For any father, learning your teenage son has cancer is a huge shock.
But for Craig Gerrie, the news came less than a year after he completed his own gruelling battle with the disease.
The father-of-two started experiencing headaches and noticed a “strange smell of burning rubber” before being diagnosed with a brain tumour.
The 47-year-old, who lives at Bridge of Marnoch, near Huntly, underwent a seven-hour operation to remove it in September 2016, as well as chemotherapy and radiotherapy.
But last year, his family were dealt another blow when 19-year-old Callum was diagnosed with a rare form of cancer called synovial sarcoma.
Callum noticed a lump at the top of his arm while in the shower, and it quickly grew to the size of a golf ball.
The former Gordon Schools pupil “put his life on hold” for treatment, which included six three-day courses of chemotherapy, staying in hospital each time, and five weeks of radiation therapy.
Now the pair are showing their appreciation for the support they received through their battles by taking part in Friends of Anchor’s Brave fashion show in May.
Callum is the youngest of the 24 men taking part, but will have his dad by his side to keep his confidence up as he models various styles on the catwalk.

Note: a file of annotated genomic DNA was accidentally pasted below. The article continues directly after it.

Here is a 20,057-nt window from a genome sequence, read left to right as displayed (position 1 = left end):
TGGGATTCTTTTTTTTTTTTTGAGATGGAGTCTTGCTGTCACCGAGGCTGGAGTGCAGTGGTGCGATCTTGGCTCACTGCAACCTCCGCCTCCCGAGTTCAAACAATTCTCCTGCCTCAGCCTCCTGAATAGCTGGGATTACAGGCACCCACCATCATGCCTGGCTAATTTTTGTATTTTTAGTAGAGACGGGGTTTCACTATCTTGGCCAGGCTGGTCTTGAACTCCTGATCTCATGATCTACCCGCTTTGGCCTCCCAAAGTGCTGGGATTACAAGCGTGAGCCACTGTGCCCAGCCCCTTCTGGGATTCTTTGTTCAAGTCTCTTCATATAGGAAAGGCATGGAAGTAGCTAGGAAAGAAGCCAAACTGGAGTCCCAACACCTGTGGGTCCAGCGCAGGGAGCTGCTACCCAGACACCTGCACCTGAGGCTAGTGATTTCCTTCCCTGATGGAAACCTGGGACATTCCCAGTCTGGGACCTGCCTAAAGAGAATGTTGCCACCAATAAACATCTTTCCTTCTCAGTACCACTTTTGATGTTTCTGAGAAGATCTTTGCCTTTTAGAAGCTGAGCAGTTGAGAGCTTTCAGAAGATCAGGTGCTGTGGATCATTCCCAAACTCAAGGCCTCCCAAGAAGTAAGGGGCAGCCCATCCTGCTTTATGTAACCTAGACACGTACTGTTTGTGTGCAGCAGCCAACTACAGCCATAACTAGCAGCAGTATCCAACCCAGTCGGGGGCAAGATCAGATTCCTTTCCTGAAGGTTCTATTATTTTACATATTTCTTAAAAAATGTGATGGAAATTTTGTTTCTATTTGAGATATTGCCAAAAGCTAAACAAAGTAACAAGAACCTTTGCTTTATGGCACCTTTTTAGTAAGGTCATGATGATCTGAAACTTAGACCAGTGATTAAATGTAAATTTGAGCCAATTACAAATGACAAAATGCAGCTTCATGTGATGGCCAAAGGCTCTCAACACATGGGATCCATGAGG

Mr Gerrie sen, a former lorry driver who has been left unable to drive, said: “Our experience as a family has given us so many reasons to support charities like this.
“When I first heard I had a brain tumour it was such a shock, and I dreaded the thought of telling everyone.”
Callum admits he never thought the lump in his arm would be cancer.
Synovial sarcoma is a rare form of cancer which occurs mainly in the arms or legs, and affects only two in every 100,000 people each year.
The Asda worker, who hopes to one day be a police officer, said: “I never thought the lump would be malignant, I thought maybe I had pulled a muscle or it was a reaction to something.
“When I found out it was cancer it was a shock, and I went into an autopilot mode to get through the treatment.”
“It was gruelling and it grinds you down, it is the worst thing I have been through.
“It takes so much from your life, socially and domestically, but thankfully I had some really good friends who often visited and helped take my mind off things.”
Callum had to take an extended break from work and gave up his favourite hobby of running, but returned to Asda two weeks ago and is now getting his life back on track almost a year on from his diagnosis.
He said: “It took a year out of my life, like a gap year that I wouldn’t wish on anyone, but now I want to give something back.”
Mr Gerrie sen added: “This is a way for us to thank medical staff, family and friends who have all been an amazing support.”
Brave, which is in its third year, is being staged over two shows on Friday, May 10.